F drag = β v , E35

where v is the molecular velocity relative to that of the solvent medium, and β is the drag coefficient independent of v . The Brownian diffusivity is proven to be D = k B T / β , where k B is Boltzmann’s constant. Stokes proved that β = 3 πη w d p where η w is the solvent viscosity and d p is the particle (molecule) diameter.

In the presence of the spatial variation of T , Eq. (34) is generalized as [45]

J = D T CT . E36

Thus, substitution of the Stokes-Einstein diffusivity into Eq. (36) gives

J = k B β CT = 1 β π , E37

which is valid if the solvent viscosity η w is a weak function of T such as water. For a homogeneous system, the diffusive flux may in general be

J = α μ β T , E38

where one can write the chemical potential gradient as

μ = μ C P , T C + μ T C , P T + μ P C , T P . E39

Substitution of Eq. (39) into (38) gives

J = D C + k T ln T + k P ln P , E40

which defines the thermal diffusion coefficient k T D , where k T is the thermal diffusion ratio, which is a dimensionless quantity. The coefficient k P D is the barodiffusion coefficient. In the dilute limit, k T vanishes as it is proportional to C . The barodiffusion is often negligible as the diffusion is characterized in a stationary fluid that will have finite velocity if the hydraulic pressure is applied.

5.3.3. Solute diffusivity matters

In the conventional isothermal theory of FO, one can write a conceptual relationship between the water flux and the transmembrane osmotic pressure difference as [33]

J w D ln Δ π , E41

which clearly indicates that J w increases with both D and Δ π , but Δπ increases much slower than D due to the logarithmic dependence. To double the flux J w , there are two mathematical choices: D 2 D (linear) and Δ π Δ π 2 (geometric in a specific unit, or Δ C Δ C 2 ). The first way of increasing the solute diffusivity is related to finding or developing novel draw solutes, while the second option is practically challenging as it makes the draw recovery more energy consuming. Especially when selecting the draw solutes, their diffusivity is the most critical parameter in FO processes, as solutes of high diffusivity significantly decrease the ECP and ICP.

If we write intuitively the anisothermal osmotic pressure as

Δ π = RT m Δ C b Δ T E42

across the membrane with Δ T = T 1 T 2 and T m = 1 2 T 1 + T 2 , it would be interesting to know the particular transmembrane temperature difference that can nullify the net osmotic pressure gradient:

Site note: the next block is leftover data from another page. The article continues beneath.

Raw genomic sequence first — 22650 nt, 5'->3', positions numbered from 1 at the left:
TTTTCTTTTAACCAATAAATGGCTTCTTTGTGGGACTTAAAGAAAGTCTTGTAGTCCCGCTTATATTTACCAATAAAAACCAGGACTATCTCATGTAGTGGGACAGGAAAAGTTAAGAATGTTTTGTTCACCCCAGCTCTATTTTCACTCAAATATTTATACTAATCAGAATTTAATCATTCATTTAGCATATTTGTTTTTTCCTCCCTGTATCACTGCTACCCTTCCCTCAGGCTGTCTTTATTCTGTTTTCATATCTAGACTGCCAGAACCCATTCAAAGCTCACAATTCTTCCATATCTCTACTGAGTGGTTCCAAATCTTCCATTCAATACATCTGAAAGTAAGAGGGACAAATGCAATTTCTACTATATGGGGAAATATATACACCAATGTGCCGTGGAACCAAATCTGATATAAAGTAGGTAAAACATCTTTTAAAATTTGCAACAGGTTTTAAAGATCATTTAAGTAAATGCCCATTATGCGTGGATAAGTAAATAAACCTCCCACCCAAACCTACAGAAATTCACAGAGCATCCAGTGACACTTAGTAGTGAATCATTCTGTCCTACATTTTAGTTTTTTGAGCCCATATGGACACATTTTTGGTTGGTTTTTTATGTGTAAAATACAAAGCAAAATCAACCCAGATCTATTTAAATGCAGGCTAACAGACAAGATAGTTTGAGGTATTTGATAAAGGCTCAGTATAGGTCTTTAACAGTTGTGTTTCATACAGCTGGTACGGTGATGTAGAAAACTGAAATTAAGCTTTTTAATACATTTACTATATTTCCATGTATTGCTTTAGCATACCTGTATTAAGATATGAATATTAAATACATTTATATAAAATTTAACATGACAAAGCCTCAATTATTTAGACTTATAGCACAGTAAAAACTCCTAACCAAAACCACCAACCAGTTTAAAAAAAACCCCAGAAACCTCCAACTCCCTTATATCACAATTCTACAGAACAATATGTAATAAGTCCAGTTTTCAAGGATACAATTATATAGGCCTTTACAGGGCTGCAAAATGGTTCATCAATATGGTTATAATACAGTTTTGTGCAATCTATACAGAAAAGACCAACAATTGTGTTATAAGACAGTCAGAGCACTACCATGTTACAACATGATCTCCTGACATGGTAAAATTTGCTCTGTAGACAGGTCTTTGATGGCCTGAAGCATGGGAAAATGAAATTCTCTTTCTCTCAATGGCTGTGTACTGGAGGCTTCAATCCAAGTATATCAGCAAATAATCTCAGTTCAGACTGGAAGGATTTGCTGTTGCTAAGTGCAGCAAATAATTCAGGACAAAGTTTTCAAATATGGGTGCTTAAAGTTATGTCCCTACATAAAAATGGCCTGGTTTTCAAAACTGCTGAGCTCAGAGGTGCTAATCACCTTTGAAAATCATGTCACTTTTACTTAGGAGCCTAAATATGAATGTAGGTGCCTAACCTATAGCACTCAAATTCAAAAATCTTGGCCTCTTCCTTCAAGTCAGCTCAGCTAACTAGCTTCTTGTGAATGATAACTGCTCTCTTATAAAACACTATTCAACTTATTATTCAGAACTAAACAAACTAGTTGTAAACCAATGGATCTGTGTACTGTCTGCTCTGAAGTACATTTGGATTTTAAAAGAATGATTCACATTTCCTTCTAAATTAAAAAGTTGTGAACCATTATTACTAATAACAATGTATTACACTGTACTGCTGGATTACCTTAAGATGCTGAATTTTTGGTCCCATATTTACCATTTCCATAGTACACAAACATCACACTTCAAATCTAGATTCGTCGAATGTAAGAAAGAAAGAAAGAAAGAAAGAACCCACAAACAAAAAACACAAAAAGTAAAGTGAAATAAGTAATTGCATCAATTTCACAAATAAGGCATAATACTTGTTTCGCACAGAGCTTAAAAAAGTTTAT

Δ T = b 1 R T ¯ Δ C . E43

As both T 1 and T 2 increase while keeping Δ T constant, Δ π increases. Moreover, increased T m may noticeably enhance the solvent as well as solute diffusion. This thought process strongly supports the experimental literature in FO research, equivocally showing that the solvent flux is proportional to the system temperature. Note that Eq. (41) includes the permeability coefficients of solvent ( A ) and solute ( B ). As we discussed in the previous section, we know

A T and B T 0 E44

so that both the solvent and solute fluxes increase with the mean temperature T m of the membrane where Δ T is maintained constant.

On the basis of our investigation, temperature effects on the osmotic phenomena are not as simple as expected from the linear van’t Hoff equation, but highly correlated through the temperature-dependent material constants of solvent η A , solutes D B , and their strong linkage to the osmotic pressure: π π C T .

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6. Concluding remarks

This chapter provides a comprehensive review on the effect of temperature on the FO process. Although the motivation for studying the temperature effect comes from the fact that osmosis is a thermodynamically spontaneous process, changing the system temperature either locally or globally can offer more effective ways of engineering the FO process with lower energy consumption. However, as evidenced by the scattered data across the literature and a lack of theoretical descriptions, more robust and systematic studies are warranted for deeper understanding of the phenomena. For example, most of the temperature-dependent FO studies relate the changes in the water and the solute flux to the change in the physical properties of the bulk solution only, neglecting any changes in the membrane properties such as water permeability A , solute permeability B , and mass transfer resistance K . Furthermore, a holistic theory accounting for the effect of transmembrane temperature gradient on the FO process is still missing, hence to be constructed in the near future.

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Written By

Sangwoo Shin and Albert S. Kim

Submitted: 19 April 2017 Reviewed: 28 October 2017 Published: 28 March 2018